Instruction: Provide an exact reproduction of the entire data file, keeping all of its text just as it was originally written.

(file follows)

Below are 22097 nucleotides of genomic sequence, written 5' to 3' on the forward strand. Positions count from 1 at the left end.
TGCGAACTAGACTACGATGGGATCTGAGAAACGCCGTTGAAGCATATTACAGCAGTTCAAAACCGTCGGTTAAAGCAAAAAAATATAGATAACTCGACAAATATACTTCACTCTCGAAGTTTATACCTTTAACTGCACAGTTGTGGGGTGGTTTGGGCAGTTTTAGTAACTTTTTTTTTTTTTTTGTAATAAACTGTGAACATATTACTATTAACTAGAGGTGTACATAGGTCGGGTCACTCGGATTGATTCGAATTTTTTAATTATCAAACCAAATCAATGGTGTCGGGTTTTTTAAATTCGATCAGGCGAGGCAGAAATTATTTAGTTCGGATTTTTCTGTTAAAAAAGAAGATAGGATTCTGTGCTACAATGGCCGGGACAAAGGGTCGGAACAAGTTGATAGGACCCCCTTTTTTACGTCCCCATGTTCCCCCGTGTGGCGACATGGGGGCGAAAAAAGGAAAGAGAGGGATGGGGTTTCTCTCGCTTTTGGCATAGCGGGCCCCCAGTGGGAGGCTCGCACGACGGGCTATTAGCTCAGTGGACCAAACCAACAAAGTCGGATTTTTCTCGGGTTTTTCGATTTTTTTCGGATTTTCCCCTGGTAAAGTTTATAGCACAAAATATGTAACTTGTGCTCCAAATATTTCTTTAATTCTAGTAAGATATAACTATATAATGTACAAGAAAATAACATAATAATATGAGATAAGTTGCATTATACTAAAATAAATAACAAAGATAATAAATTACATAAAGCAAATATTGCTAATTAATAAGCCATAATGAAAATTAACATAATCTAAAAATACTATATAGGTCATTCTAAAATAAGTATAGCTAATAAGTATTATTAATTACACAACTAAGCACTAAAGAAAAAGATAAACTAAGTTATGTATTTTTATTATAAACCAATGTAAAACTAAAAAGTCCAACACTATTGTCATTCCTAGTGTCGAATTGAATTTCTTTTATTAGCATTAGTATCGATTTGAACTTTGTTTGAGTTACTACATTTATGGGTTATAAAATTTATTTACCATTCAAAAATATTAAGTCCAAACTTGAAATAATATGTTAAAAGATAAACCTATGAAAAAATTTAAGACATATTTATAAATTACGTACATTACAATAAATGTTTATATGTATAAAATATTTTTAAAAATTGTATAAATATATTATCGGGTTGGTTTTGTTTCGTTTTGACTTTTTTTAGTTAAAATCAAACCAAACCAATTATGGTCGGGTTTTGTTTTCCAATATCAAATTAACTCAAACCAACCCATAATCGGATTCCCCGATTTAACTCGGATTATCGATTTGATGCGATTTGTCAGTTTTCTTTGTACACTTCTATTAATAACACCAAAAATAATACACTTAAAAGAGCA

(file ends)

Below are 22097 nucleotides of genomic sequence, written 5' to 3' on the forward strand. Positions count from 1 at the left end.
TGCGAACTAGACTACGATGGGATCTGAGAAACGCCGTTGAAGCATATTACAGCAGTTCAAAACCGTCGGTTAAAGCAAAAAAATATAGATAACTCGACAAATATACTTCACTCTCGAAGTTTATACCTTTAACTGCACAGTTGTGGGGTGGTTTGGGCAGTTTTAGTAACTTTTTTTTTTTTTTTGTAATAAACTGTGAACATATTACTATTAACTAGAGGTGTACATAGGTCGGGTCACTCGGATTGATTCGAATTTTTTAATTATCAAACCAAATCAATGGTGTCGGGTTTTTTAAATTCGATCAGGCGAGGCAGAAATTATTTAGTTCGGATTTTTCTGTTAAAAAAGAAGATAGGATTCTGTGCTACAATGGCCGGGACAAAGGGTCGGAACAAGTTGATAGGACCCCCTTTTTTACGTCCCCATGTTCCCCCGTGTGGCGACATGGGGGCGAAAAAAGGAAAGAGAGGGATGGGGTTTCTCTCGCTTTTGGCATAGCGGGCCCCCAGTGGGAGGCTCGCACGACGGGCTATTAGCTCAGTGGACCAAACCAACAAAGTCGGATTTTTCTCGGGTTTTTCGATTTTTTTCGGATTTTCCCCTGGTAAAGTTTATAGCACAAAATATGTAACTTGTGCTCCAAATATTTCTTTAATTCTAGTAAGATATAACTATATAATGTACAAGAAAATAACATAATAATATGAGATAAGTTGCATTATACTAAAATAAATAACAAAGATAATAAATTACATAAAGCAAATATTGCTAATTAATAAGCCATAATGAAAATTAACATAATCTAAAAATACTATATAGGTCATTCTAAAATAAGTATAGCTAATAAGTATTATTAATTACACAACTAAGCACTAAAGAAAAAGATAAACTAAGTTATGTATTTTTATTATAAACCAATGTAAAACTAAAAAGTCCAACACTATTGTCATTCCTAGTGTCGAATTGAATTTCTTTTATTAGCATTAGTATCGATTTGAACTTTGTTTGAGTTACTACATTTATGGGTTATAAAATTTATTTACCATTCAAAAATATTAAGTCCAAACTTGAAATAATATGTTAAAAGATAAACCTATGAAAAAATTTAAGACATATTTATAAATTACGTACATTACAATAAATGTTTATATGTATAAAATATTTTTAAAAATTGTATAAATATATTATCGGGTTGGTTTTGTTTCGTTTTGACTTTTTTTAGTTAAAATCAAACCAAACCAATTATGGTCGGGTTTTGTTTTCCAATATCAAATTAACTCAAACCAACCCATAATCGGATTCCCCGATTTAACTCGGATTATCGATTTGATGCGATTTGTCAGTTTTCTTTGTACACTTCTATTAATAACACCAAAAATAATACACTTAAAAGAGCA